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Review DTP Beat Kit Pro 7

Adam Jones of musicradar wrote a revealing review of the DTP BEAT KIT PRO 7.

Sep 3, 2012 2 min read

LEWITT Content Team
Enthusiasts at work

This image shows the DTP Beat Kit Pro 7 on a drum kit

Adam Jones of musicradar wrote a revealing review of the DTP BEAT KIT PRO 7.

Summary: "We tested the mics at Antenna Studios where we began by close-miking a four-piece kit. Trying the dynamic capsule of the DTP 640 REX alone found it producing a more desirable sound than the industry-standard control mic alongside it. There was a greater degree of solidity and beefiness on tap and the drum just sounded that little bit bigger. Trying the condenser capsule on its own gave a warmer and understandably less saturated response, one more suited to lighter, acoustic-orientated music.

Dialling in both capsules found the dynamic capsule prevailing with the condenser embellishing the sound with shell timbre and air movement. The MTP 440 DM positioned over the snare impressed from the off, capturing the drum's crispness, body and power well. Snare drums can be difficult to record and can easily be rendered either tinny and flimsy or too flat and boxy. This mic avoided either extreme, taming some of the drum's natural aggression without making it sound impotent; if anything it made it more palatable.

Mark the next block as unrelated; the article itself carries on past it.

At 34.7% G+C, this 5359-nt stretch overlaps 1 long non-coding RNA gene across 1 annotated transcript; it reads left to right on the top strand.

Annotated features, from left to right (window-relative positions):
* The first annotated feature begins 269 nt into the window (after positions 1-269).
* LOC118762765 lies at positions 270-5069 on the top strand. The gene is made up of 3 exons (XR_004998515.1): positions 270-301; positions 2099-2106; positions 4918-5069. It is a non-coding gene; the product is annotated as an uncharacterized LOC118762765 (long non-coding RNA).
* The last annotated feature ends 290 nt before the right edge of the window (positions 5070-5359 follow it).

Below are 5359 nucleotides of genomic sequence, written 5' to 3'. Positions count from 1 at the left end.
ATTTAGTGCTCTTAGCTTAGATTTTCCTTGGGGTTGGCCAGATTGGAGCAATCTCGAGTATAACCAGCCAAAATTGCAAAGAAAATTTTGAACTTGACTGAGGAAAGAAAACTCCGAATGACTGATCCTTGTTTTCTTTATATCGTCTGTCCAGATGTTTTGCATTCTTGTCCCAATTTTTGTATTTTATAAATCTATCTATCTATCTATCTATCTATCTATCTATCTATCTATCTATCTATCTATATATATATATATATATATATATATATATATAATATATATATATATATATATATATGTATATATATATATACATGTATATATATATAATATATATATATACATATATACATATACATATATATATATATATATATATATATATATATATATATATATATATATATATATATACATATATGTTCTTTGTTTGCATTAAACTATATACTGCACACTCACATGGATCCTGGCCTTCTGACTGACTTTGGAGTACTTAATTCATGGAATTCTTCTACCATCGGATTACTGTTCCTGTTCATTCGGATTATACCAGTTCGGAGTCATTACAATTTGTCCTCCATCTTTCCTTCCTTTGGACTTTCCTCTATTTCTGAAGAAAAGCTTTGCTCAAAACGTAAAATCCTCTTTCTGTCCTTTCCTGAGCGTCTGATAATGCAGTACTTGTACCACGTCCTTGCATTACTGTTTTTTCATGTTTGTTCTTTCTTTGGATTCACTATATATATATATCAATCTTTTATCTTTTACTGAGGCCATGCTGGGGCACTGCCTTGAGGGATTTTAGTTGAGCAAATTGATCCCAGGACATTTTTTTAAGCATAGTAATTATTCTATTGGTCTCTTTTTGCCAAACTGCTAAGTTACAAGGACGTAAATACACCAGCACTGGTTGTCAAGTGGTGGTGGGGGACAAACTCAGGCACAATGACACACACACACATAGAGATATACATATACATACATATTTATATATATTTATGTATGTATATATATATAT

Two DTP 340 TT's mics accounted for the toms and reproduced pretty much all of the frequencies generated faithfully. The initial impact came through assertively, while the ensuing note and decay followed on with similar accuracy. Mixing in the two LCT 340 overheads fleshed out the toms further still, giving them a favourable presence in the mix.

The LCT 340s are clearly up there with some of the best condenser mics on the market, picking up every tiny nuance in quiet passages whilst coping smoothly with barrages of equally challenging flat-out drum and cymbal fury. It wasn't just the fact that they dealt with spectrum-wide shifts in dynamics, it was the quality of the sound that they gave while doing so.

The next obvious test was to re-rig the mics in the classic Glyn Johns four mic method (kick and snare close-miked plus the two overheads). Here they excelled again, producing a natural, live-sounding kit with each element easily discernible and yet balanced and homogeneous as a whole.

Conclusion: The innovative designs, road-proof build and excellent sound reproduction add up to a seriously impressive set of drum mics. No bass drum phasing issues. The condenser mics are some of the best we've tried. Great sound quality."

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